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How do I keep it in top shape?
In this edition of Maintenance Q&A, we answer questions from readers who bought new equipment and want to know how to keep it in good working order.
Release that air
Q. Jake in Colorado bought an air compressor. What kind of maintenance should he do to keep it running well?
A. Bob Hunter, tools editor for WOOD magazine, says an oil-lube compressor should have the oil changed twice a year. With oil-free compressors, you will eventually have to resleeve the cylinder.
No matter what kind of air compressor you have, Hunter says it's extremely important to release air and water from the tank on a regular basis.
“As it fills with cold air, it builds up condensation, and that water will sit in your tank and rust if you don't release it.”
Every time you use the tank, release the air at the end of the day, says Hunter.
“Some people with heavy-duty shop compressors won't do that,” he says. “But it's still a good idea to make it at least a weekly maintenance, otherwise it will rust from the inside out.”
The release valve is usually on the bottom side of the compressor. Open it, and you'll hear a big gush of air. Then, tip the compressor over to let the water drain out. You'll see a lot more water in the tank when it's used in a humid environment.
Be sure to check the air filters and intake vents often, and keep them as clean as possible, especially if you're working in a dirty environment. The compressor has to work a lot harder to intake air if the vents and filters are clogged. Also, periodically inspect the air hose, because it will eventually wear out.
“Over time, the hose could develop cracks in it,” says Hunter. “It's something you should consider expendable. Five years is a pretty good life for an air hose. You don't want it to rupture and blow out, so every five years or so, toss the hoses and get new ones.”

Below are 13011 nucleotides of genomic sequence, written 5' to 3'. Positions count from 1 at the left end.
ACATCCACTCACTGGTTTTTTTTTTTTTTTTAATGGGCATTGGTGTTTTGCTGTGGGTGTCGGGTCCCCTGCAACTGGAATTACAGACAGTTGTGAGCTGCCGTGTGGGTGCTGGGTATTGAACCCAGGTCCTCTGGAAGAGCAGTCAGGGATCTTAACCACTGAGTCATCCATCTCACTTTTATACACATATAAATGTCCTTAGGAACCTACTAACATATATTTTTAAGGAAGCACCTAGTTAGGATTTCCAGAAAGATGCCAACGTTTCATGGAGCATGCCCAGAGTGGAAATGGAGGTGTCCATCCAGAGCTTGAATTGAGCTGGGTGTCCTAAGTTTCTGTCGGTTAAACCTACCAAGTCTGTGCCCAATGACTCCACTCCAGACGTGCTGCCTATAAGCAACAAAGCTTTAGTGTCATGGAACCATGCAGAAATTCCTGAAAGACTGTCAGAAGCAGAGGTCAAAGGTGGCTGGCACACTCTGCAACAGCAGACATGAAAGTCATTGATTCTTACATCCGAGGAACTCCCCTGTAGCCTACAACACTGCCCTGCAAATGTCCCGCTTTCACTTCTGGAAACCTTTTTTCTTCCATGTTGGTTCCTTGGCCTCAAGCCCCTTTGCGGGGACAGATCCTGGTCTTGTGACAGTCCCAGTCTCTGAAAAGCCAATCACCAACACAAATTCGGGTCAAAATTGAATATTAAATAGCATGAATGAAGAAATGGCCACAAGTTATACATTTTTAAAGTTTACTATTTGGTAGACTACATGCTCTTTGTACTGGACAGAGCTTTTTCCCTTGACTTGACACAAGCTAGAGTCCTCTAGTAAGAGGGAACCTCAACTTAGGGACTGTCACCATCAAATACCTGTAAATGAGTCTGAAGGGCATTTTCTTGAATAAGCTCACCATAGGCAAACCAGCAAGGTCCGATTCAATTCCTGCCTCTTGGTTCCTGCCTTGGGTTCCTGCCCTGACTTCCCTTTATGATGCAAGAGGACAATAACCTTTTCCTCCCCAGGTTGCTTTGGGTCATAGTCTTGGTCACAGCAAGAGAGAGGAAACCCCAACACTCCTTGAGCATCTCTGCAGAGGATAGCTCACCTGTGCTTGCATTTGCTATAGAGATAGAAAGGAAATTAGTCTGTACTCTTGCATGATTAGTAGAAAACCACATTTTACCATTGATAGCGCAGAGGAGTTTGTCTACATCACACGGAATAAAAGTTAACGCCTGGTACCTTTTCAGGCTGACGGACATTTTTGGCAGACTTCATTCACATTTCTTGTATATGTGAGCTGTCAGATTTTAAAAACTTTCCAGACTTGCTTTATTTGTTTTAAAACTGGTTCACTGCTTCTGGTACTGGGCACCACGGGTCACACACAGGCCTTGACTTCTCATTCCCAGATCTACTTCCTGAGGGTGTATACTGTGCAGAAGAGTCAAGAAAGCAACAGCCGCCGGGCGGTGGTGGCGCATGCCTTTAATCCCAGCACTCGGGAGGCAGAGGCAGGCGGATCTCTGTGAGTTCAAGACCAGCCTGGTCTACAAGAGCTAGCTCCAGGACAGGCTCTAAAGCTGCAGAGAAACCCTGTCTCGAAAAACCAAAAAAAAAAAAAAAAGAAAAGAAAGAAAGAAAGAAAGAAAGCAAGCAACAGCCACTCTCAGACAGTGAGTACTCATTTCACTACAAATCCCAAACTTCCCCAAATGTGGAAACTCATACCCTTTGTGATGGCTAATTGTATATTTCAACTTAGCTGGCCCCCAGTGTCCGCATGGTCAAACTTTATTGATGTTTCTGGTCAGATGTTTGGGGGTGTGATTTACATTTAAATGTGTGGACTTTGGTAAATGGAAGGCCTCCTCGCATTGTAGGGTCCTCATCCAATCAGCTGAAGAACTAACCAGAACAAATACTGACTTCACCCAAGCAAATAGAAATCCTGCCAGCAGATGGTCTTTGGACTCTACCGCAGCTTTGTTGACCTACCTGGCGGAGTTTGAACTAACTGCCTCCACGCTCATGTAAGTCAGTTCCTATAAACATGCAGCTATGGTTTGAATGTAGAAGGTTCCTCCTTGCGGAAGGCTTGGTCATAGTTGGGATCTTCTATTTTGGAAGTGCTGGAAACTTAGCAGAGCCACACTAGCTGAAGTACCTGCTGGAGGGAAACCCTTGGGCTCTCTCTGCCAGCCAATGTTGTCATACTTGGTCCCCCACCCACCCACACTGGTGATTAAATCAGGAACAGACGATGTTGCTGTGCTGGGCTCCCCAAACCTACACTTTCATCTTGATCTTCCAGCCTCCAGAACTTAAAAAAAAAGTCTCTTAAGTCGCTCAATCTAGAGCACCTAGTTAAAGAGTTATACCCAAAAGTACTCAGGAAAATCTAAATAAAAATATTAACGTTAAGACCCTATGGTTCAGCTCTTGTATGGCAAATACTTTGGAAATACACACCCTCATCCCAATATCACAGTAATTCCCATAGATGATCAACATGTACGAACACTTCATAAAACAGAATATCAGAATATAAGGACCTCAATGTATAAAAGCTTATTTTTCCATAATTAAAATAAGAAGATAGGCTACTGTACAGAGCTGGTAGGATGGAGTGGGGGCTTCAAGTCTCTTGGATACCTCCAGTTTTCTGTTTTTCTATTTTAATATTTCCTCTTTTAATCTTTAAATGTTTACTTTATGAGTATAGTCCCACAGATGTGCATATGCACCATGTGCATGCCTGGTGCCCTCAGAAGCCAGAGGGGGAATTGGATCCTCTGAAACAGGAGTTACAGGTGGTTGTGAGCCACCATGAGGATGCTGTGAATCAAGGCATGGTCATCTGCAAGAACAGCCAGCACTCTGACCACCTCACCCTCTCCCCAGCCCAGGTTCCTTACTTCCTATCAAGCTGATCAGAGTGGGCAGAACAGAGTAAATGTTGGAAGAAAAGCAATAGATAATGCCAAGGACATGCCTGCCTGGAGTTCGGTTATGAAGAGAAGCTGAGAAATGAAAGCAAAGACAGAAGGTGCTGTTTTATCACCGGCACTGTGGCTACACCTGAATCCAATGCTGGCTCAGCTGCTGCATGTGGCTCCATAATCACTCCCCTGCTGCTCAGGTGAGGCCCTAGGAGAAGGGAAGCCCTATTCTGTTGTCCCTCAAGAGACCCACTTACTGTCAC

Clean those filters
Q. Neil in California just got a new utility tractor. How can he get the best fuel economy?
A. Mark Hanna, Extension ag engineer at Iowa State University, says regular tractor maintenance is the key to fuel economy and minimizing expenses, because the engine needs to work at peak performance.
“Getting that right mix of fuel and air in the combustion cylinder is crucial to getting your best fuel economy,” says Hanna. “Anything that impacts the combustion cylinder is going to be important. Be sure to maintain fuel and air filters. You need to know what that maintenance schedule is, and you need to follow it fairly scrupulously.”
Filters trap small particles as air and fuel go into the engine. Over time, the particles build up, restricting the flow of air and fuel, which reduces engine combustion efficiency.
Hanna also recommends being vigilant about cleaning dust and debris from radiator screens, especially if you work in a dirty environment. If the screens are clogged, air can't flow through to cool the engine.
A tractor's engine temperature also affects combustion efficiency.
“That comes down to keeping the engine's operating temperature at what it was designed to be,” says Hanna. “You want your cooling system functioning well. You need to exhaust that heat through the radiator fins. Depending on the environment you're working in, keeping those fins clean can be pretty important.”
Your tires can also reduce fuel efficiency. Make sure they're at the proper inflation for the weight they're carrying.
Listen to maintenance Monday
Maintenance Monday radio show is found only on Living The Country Life. To hear the show and also to ask a question, go to livingthecountrylife.com/radio/.